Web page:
Ethnic Eating 101: Korean, Part 1

phy @ CC BY-NC-ND 2.0
Korean restaurants have Seoul... get it?
Welcome to the new year of Ethnic Eating 101! Sorry for the unannounced hiatus; I was hung over--tequila is a delicious but cruel potion.

While the wonders of Vietnamese cooking could fill up half a year's posts, the Vietnamese are not the only group with a large presence in Orange County. This week, we travel to Korea and explore the single most popular Korean food in the United States: barbecue.

Los Angeles has the largest expatriate Korean population in the world; it was only natural that Koreans would plant roots in places outside Koreatown, which is why there are Koreans in La Crescenta, Rowland Heights and Torrance. Here in Orange County, there are large concentrations of Korean restaurants in Buena Park, Garden Grove, Irvine and, increasingly, Stanton.

Koreans patronize restaurants a little bit differently than Americans; when you want to eat Korean food, you decide what you want, and then you go to a restaurant that specializes in it. This sounds like a blinding flash of the obvious, but it isn't: often a Korean restaurant will not have anything on its menu but its speciality, whereas a Vietnamese or Chinese restaurant will usually be willing to make something if they have the ingredients.

santheo @ CC BY-NC 2.0
This one actually says "Korean restaurant" in Korean, too.
Korean restaurants are also, as of this writing, some of the least-assimilated dining experiences available in the area. That's a bold sentence but if you look at other ethnicities' restaurants as a whole, you'll find that they generally have made some concessions here and there to American tastes and American service. This is less so with Korean restaurants, where the chiles flow with abandon (Korean food is often extremely spicy, be warned!).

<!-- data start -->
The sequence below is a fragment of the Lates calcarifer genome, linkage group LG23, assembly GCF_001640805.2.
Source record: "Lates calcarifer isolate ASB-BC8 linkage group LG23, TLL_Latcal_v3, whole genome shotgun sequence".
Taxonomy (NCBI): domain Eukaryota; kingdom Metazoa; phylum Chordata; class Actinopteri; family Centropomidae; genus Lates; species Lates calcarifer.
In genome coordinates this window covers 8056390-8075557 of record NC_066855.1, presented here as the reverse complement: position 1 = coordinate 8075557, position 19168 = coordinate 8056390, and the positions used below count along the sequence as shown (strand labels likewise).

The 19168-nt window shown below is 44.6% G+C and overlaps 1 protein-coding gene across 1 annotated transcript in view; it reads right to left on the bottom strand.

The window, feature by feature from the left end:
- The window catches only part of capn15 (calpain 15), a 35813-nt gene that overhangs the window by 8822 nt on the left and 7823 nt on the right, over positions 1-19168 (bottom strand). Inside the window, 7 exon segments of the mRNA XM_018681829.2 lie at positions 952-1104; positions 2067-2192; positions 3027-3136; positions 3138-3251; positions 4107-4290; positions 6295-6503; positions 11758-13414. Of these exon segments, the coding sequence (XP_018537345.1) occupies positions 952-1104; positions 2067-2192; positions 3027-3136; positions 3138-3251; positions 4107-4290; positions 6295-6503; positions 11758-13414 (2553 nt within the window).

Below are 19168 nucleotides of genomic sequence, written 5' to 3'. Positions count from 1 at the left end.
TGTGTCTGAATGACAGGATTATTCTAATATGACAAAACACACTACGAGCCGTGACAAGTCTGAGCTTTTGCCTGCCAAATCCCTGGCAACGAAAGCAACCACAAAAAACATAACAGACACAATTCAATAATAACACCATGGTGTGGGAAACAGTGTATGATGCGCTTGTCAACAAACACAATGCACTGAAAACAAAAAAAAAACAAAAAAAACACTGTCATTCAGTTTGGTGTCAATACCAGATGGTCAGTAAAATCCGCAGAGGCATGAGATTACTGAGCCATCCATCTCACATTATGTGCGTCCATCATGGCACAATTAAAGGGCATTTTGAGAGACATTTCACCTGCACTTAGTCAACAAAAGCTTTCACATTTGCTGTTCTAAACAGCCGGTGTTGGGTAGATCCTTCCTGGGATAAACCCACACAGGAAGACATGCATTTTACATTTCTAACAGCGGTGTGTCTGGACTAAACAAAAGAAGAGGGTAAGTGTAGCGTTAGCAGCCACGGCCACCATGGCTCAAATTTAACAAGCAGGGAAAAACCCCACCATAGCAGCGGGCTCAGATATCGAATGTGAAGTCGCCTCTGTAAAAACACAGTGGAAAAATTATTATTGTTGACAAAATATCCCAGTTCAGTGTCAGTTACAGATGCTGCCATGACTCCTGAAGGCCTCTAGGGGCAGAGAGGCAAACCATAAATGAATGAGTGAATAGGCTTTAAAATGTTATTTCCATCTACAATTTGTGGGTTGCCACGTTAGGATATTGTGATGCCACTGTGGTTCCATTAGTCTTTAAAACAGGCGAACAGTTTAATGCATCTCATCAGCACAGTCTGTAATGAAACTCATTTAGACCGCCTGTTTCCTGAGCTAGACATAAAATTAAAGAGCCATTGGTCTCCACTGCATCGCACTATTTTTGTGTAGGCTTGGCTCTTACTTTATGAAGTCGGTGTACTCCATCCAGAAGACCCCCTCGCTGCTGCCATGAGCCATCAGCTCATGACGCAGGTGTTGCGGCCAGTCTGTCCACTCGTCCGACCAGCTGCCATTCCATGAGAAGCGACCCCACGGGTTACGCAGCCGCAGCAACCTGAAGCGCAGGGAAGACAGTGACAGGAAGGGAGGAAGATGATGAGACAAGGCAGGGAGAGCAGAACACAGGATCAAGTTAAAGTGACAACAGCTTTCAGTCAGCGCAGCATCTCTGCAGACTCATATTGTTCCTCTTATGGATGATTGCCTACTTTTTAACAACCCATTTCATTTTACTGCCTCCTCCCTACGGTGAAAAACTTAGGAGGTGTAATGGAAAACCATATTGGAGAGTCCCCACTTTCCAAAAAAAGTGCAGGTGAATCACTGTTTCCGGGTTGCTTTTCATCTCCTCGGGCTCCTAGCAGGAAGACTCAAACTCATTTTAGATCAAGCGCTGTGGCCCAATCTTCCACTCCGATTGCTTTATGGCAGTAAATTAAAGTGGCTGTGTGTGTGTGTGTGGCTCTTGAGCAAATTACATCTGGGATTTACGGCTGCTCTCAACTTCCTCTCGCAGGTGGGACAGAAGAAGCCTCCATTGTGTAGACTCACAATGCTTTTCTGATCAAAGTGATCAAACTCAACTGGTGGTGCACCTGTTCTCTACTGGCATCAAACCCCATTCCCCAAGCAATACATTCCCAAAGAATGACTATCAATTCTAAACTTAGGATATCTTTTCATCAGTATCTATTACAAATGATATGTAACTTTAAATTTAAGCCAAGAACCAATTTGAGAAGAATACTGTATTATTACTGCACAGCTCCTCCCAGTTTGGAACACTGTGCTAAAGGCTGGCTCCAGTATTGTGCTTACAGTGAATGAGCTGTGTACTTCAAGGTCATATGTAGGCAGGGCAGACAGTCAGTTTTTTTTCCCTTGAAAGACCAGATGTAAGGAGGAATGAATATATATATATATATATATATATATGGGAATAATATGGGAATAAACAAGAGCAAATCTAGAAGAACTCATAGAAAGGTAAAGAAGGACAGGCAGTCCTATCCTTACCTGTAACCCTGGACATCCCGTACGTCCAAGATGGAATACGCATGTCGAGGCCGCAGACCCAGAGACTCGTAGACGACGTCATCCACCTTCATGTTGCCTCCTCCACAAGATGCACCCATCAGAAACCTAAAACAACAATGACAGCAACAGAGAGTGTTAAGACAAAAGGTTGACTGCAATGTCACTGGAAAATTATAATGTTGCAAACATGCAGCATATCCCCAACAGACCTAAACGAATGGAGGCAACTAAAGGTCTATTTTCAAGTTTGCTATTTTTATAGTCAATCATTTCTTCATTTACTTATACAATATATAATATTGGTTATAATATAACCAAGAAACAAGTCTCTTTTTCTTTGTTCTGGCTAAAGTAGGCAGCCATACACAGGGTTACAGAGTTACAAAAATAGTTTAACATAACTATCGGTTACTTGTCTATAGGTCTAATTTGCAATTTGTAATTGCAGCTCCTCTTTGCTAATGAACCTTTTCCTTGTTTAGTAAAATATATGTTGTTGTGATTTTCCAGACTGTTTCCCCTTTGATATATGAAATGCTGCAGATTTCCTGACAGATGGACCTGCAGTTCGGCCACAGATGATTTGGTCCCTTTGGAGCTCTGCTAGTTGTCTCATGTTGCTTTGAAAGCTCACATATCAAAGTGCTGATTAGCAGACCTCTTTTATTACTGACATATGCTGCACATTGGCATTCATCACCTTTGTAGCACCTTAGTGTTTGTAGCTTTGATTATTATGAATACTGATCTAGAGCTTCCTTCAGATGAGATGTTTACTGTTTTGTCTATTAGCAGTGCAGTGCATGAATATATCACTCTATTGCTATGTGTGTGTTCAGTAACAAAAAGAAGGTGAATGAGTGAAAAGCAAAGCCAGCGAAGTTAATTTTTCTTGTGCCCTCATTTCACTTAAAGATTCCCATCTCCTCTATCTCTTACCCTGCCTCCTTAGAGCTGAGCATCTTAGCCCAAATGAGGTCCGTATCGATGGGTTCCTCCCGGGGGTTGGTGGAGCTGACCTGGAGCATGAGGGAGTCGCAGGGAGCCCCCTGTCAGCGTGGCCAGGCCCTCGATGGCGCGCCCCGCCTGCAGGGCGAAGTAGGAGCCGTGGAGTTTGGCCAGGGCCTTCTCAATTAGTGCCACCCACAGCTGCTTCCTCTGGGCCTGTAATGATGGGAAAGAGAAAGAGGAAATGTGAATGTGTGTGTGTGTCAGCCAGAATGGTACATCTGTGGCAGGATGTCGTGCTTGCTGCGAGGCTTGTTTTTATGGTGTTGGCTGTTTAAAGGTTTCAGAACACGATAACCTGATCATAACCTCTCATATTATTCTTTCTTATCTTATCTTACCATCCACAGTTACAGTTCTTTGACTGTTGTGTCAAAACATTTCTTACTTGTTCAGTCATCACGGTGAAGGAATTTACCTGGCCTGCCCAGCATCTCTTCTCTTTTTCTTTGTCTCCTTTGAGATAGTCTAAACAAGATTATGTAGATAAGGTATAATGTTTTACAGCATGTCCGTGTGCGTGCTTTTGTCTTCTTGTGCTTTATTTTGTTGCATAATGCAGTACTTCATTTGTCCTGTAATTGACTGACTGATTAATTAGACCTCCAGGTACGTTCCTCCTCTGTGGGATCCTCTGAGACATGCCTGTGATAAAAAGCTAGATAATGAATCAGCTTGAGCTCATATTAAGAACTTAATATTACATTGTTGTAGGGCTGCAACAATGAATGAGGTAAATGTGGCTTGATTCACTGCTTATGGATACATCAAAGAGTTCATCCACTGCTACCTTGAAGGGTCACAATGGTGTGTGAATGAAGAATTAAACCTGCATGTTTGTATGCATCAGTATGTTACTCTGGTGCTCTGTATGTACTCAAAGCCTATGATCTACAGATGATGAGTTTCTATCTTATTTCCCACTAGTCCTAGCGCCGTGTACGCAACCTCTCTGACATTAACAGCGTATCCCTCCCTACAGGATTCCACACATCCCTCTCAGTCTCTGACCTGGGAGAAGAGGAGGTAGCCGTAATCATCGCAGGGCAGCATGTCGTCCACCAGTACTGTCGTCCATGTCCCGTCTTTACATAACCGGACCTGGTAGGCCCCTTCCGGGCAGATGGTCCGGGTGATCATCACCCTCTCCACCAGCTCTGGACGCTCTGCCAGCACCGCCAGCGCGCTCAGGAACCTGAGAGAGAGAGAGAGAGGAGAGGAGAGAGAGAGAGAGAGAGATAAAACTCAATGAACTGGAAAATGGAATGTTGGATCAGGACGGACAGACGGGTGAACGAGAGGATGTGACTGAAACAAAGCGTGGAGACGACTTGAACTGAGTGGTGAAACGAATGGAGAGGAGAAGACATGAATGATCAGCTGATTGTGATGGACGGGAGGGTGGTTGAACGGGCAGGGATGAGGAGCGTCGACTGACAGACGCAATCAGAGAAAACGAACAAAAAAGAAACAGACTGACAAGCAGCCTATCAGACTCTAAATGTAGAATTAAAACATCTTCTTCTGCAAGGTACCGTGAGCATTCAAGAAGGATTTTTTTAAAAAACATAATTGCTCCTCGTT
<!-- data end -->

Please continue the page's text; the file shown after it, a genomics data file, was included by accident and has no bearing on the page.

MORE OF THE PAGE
It starts with the fact that Korean restaurants will often only be labelled in Korean, with a small English sign that has the transliterated name of the place (Woo Lae Oak, Cham Sut Gol, etc.) and "Korean restaurant". While Korean writing (called hangul) is actually a breathtakingly elegant model of simplicity, for all that it looks like angular Chinese, most people aren't language geeks like I am and are not going to bother learning it just to eat in a restaurant.

How, then do you tell what is what?  Unfortunately, the answer is to ask questions of people who would know, and to do research online before venturing out. If you're quite adventurous, you can walk into a busy restaurant, see what everyone is eating, and point; I have done this on a couple of occasions and been both happily and sadly surprised.

The best restaurant service idea since individual printed menus
A word about Korean-style service: unlike Vietnamese, where you are expected to pay the bill at the place bills are paid (i.e., the cash register), Korean restaurants are nearly all full table service. You will need to signal when you need something. You will often see large groups of Koreans eating together and the idea is for the servers to appear only when required and let the guests enjoy themselves. If you want to try out a little Korean, the polite way to signal someone's attention is by saying, "yogiyo" (with a hard G like "girl"). This means "here" and is sort of the verbal equivalent of a polite cough.

This need to signal politely has given rise to the single best contribution to restaurant service in any cuisine whatsoever: the service button, what I lovingly call the "get over here" button. These are little electronic buttons located somewhere on every table (along the edge, near the condiments, up on the wall, etc.). When you need something, you press the button and a server comes to your table. I cannot for the life of me figure out why these are not more widespread; they're a great idea. Some of the nicer Korean restaurants have the buttons but pride themselves on customers never having to use them. The level of service, particularly in barbecue restaurants, is often very good, with waitstaff anticipating your needs.

Enough about the service for now; let's get to the food.

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